Early on, researchers in odd corners of animal behaviour noticed some funny things. Birds learn their amazing songs from other birds, albeit of the same species. Groups of animals seeme to have small but steady differences in the way they did the same things-for example, the way different sets of chimps used their primitive tools. And so it went. Now a major study reported by Ryan Morrison for the Daily Mail * reports that the idea of animal learning, and animal cultures is extremely widespread, and is certainly not confined to our rather clever nearer relatives. It’s been around for a very long time according the study author Professor Andrew Whiten of St Andrews University.
Why is all this important? Well, because it upsets a lot of apple carts. For a start, there was the confident assunption that only humans had culture, and animals were robots, blindly carrying out the relentless programmes of their genes. That’s desperately over-simple. Secondly, that the genetic material (DNA in all higher organisms) was the sole and only mediator of evolution, and its selection by the vagaries of Fortune was the only determinant of who and what we were. (An idea once very popular with fans of The Selfish Gene, but we’ll go into that another day) Yet, if learned ways of behaving are passed down and selected in the harsh school of nature,are we not talking about a second evolutionary system? One that might be called “culture?”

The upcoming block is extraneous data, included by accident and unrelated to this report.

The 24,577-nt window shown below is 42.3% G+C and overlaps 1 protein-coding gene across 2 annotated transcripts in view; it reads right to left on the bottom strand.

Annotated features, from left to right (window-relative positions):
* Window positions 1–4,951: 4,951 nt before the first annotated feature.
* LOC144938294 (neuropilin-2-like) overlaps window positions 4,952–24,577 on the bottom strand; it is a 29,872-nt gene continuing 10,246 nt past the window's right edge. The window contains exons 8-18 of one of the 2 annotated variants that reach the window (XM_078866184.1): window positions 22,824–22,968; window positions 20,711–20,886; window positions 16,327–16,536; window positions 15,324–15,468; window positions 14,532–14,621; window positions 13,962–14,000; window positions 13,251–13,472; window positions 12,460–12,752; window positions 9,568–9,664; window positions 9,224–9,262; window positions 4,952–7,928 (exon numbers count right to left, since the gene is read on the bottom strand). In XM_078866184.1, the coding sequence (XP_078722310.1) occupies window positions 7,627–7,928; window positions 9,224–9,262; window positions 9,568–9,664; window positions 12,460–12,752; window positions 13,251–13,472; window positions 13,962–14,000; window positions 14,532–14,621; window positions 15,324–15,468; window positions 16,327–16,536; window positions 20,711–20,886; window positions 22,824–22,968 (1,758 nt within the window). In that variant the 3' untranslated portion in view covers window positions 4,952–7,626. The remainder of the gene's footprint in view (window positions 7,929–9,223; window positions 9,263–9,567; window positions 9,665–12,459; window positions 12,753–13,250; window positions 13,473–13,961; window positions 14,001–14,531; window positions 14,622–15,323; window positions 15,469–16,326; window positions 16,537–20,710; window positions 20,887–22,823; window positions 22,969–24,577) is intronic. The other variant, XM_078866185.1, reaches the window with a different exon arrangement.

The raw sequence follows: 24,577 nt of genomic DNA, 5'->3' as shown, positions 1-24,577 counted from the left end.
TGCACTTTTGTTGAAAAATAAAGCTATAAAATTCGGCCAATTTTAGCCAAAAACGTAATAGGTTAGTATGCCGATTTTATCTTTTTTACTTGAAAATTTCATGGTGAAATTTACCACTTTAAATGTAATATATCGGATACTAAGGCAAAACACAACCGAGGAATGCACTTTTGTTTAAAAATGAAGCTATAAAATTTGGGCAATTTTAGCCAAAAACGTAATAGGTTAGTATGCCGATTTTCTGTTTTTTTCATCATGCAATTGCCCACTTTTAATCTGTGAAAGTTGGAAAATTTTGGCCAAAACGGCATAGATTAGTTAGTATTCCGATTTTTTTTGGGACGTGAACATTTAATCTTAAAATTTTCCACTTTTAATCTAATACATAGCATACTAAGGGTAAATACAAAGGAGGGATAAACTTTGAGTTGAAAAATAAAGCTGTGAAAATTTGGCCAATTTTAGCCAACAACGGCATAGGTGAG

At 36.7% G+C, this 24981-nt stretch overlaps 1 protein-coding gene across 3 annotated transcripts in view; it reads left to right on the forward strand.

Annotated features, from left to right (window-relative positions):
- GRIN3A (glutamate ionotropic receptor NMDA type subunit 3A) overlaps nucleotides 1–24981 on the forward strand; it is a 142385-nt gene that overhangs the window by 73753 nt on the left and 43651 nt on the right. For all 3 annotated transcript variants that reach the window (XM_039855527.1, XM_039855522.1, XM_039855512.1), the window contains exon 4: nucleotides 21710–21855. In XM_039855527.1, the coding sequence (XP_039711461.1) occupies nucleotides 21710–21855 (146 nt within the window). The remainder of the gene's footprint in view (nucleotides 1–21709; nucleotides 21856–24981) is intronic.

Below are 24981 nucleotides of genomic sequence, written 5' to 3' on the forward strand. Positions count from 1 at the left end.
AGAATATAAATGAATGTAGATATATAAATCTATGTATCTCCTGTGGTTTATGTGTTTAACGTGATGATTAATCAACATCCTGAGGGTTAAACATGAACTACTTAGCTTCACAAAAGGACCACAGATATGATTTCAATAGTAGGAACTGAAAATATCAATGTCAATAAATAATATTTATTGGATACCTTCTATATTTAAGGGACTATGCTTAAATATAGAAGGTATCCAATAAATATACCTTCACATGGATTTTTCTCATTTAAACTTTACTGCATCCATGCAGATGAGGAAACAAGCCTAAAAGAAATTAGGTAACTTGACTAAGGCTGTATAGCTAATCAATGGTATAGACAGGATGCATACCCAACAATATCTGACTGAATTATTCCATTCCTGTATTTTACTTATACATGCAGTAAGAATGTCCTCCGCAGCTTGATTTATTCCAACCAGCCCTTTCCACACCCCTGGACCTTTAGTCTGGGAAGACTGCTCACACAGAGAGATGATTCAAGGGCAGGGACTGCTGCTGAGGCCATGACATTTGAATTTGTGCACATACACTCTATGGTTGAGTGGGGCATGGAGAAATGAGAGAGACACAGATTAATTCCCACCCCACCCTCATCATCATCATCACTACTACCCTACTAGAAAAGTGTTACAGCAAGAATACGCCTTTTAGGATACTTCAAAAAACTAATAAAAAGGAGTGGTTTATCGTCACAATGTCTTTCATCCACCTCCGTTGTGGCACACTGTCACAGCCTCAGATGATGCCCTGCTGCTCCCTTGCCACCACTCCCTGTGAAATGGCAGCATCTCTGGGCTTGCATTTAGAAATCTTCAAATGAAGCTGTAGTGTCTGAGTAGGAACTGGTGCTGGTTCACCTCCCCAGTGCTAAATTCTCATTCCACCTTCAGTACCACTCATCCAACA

No one can deny the central importance of natural selection on genomes. Ask any expert on antibiotic resistance if you doubt that. For some time now we have suspected that epigenetics, the life of proteins and RNA associated with genes may be playing a role too. Now comes strong evidence of a third, cultural factor. It makes life much more complicated and interesting, both for living organisms, but above all for the scientists who study them. Time for a strong drink, everyone?
#dna #naturalselection #culturalevolution #epigenetics